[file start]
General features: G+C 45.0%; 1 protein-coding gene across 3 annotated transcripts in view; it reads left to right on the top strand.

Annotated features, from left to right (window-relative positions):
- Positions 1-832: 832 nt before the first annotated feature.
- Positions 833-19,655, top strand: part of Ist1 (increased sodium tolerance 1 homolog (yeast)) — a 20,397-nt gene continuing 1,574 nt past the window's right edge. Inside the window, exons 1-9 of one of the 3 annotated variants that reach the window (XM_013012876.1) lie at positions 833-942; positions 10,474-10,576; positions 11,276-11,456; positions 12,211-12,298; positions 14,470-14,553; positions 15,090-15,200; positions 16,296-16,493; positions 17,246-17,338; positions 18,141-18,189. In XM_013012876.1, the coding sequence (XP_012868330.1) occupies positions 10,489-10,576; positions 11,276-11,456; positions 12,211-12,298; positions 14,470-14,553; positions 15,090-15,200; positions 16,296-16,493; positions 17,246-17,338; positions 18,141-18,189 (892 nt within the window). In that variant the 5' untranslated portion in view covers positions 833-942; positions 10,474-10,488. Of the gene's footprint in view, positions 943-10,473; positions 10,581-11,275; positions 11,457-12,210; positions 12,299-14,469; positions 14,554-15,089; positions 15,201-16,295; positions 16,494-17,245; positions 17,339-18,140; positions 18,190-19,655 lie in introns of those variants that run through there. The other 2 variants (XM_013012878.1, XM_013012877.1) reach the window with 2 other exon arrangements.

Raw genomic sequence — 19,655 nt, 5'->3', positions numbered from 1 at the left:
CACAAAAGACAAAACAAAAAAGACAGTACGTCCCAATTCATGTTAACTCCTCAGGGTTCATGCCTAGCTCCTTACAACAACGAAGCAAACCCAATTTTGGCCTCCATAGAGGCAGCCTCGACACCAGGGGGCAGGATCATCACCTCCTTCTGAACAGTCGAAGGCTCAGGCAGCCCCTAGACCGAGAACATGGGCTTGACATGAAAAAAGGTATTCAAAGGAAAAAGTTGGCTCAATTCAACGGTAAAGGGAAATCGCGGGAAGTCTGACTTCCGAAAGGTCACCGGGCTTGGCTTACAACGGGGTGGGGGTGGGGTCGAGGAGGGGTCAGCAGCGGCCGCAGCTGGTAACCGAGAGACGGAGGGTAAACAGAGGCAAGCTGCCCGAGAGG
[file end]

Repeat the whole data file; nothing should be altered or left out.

General features: G+C 45.0%; 1 protein-coding gene across 3 annotated transcripts in view; it reads left to right on the top strand.

Annotated features, from left to right (window-relative positions):
- Positions 1-832: 832 nt before the first annotated feature.
- Positions 833-19,655, top strand: part of Ist1 (increased sodium tolerance 1 homolog (yeast)) — a 20,397-nt gene continuing 1,574 nt past the window's right edge. Inside the window, exons 1-9 of one of the 3 annotated variants that reach the window (XM_013012876.1) lie at positions 833-942; positions 10,474-10,576; positions 11,276-11,456; positions 12,211-12,298; positions 14,470-14,553; positions 15,090-15,200; positions 16,296-16,493; positions 17,246-17,338; positions 18,141-18,189. In XM_013012876.1, the coding sequence (XP_012868330.1) occupies positions 10,489-10,576; positions 11,276-11,456; positions 12,211-12,298; positions 14,470-14,553; positions 15,090-15,200; positions 16,296-16,493; positions 17,246-17,338; positions 18,141-18,189 (892 nt within the window). In that variant the 5' untranslated portion in view covers positions 833-942; positions 10,474-10,488. Of the gene's footprint in view, positions 943-10,473; positions 10,581-11,275; positions 11,457-12,210; positions 12,299-14,469; positions 14,554-15,089; positions 15,201-16,295; positions 16,494-17,245; positions 17,339-18,140; positions 18,190-19,655 lie in introns of those variants that run through there. The other 2 variants (XM_013012878.1, XM_013012877.1) reach the window with 2 other exon arrangements.

Raw genomic sequence — 19,655 nt, 5'->3', positions numbered from 1 at the left:
CACAAAAGACAAAACAAAAAAGACAGTACGTCCCAATTCATGTTAACTCCTCAGGGTTCATGCCTAGCTCCTTACAACAACGAAGCAAACCCAATTTTGGCCTCCATAGAGGCAGCCTCGACACCAGGGGGCAGGATCATCACCTCCTTCTGAACAGTCGAAGGCTCAGGCAGCCCCTAGACCGAGAACATGGGCTTGACATGAAAAAAGGTATTCAAAGGAAAAAGTTGGCTCAATTCAACGGTAAAGGGAAATCGCGGGAAGTCTGACTTCCGAAAGGTCACCGGGCTTGGCTTACAACGGGGTGGGGGTGGGGTCGAGGAGGGGTCAGCAGCGGCCGCAGCTGGTAACCGAGAGACGGAGGGTAAACAGAGGCAAGCTGCCCGAGAGG